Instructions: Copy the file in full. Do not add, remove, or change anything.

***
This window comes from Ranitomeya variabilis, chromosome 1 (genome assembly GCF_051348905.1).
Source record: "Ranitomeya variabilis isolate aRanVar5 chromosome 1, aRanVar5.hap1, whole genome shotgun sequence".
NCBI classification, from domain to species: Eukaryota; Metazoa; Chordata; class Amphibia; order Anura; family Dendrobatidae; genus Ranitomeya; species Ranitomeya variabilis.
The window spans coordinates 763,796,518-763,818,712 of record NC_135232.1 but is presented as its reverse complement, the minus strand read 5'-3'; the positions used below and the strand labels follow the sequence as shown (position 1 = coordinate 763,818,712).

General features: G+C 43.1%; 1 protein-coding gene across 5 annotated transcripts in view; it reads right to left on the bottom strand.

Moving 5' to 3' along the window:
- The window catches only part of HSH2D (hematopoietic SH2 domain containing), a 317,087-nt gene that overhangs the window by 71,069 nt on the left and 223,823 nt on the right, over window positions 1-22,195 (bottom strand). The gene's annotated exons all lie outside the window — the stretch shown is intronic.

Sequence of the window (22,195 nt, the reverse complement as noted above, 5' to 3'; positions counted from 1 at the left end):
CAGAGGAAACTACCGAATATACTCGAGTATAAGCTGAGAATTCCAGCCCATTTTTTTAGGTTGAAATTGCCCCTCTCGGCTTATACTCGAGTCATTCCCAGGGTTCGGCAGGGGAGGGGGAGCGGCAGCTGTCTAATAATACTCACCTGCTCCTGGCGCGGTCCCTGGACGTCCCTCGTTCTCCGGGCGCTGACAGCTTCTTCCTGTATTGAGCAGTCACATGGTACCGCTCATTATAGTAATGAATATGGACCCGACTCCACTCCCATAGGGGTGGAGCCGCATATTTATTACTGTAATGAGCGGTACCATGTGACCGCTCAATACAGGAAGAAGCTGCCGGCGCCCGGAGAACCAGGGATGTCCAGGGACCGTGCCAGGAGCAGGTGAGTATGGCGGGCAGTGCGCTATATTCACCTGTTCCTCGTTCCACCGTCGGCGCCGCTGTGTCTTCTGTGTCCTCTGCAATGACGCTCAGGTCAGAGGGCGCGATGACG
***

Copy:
This window comes from Ranitomeya variabilis, chromosome 1 (genome assembly GCF_051348905.1).
Source record: "Ranitomeya variabilis isolate aRanVar5 chromosome 1, aRanVar5.hap1, whole genome shotgun sequence".
NCBI classification, from domain to species: Eukaryota; Metazoa; Chordata; class Amphibia; order Anura; family Dendrobatidae; genus Ranitomeya; species Ranitomeya variabilis.
The window spans coordinates 763,796,518-763,818,712 of record NC_135232.1 but is presented as its reverse complement, the minus strand read 5'-3'; the positions used below and the strand labels follow the sequence as shown (position 1 = coordinate 763,818,712).

General features: G+C 43.1%; 1 protein-coding gene across 5 annotated transcripts in view; it reads right to left on the bottom strand.

Moving 5' to 3' along the window:
- The window catches only part of HSH2D (hematopoietic SH2 domain containing), a 317,087-nt gene that overhangs the window by 71,069 nt on the left and 223,823 nt on the right, over window positions 1-22,195 (bottom strand). The gene's annotated exons all lie outside the window — the stretch shown is intronic.

Sequence of the window (22,195 nt, the reverse complement as noted above, 5' to 3'; positions counted from 1 at the left end):
CAGAGGAAACTACCGAATATACTCGAGTATAAGCTGAGAATTCCAGCCCATTTTTTTAGGTTGAAATTGCCCCTCTCGGCTTATACTCGAGTCATTCCCAGGGTTCGGCAGGGGAGGGGGAGCGGCAGCTGTCTAATAATACTCACCTGCTCCTGGCGCGGTCCCTGGACGTCCCTCGTTCTCCGGGCGCTGACAGCTTCTTCCTGTATTGAGCAGTCACATGGTACCGCTCATTATAGTAATGAATATGGACCCGACTCCACTCCCATAGGGGTGGAGCCGCATATTTATTACTGTAATGAGCGGTACCATGTGACCGCTCAATACAGGAAGAAGCTGCCGGCGCCCGGAGAACCAGGGATGTCCAGGGACCGTGCCAGGAGCAGGTGAGTATGGCGGGCAGTGCGCTATATTCACCTGTTCCTCGTTCCACCGTCGGCGCCGCTGTGTCTTCTGTGTCCTCTGCAATGACGCTCAGGTCAGAGGGCGCGATGACG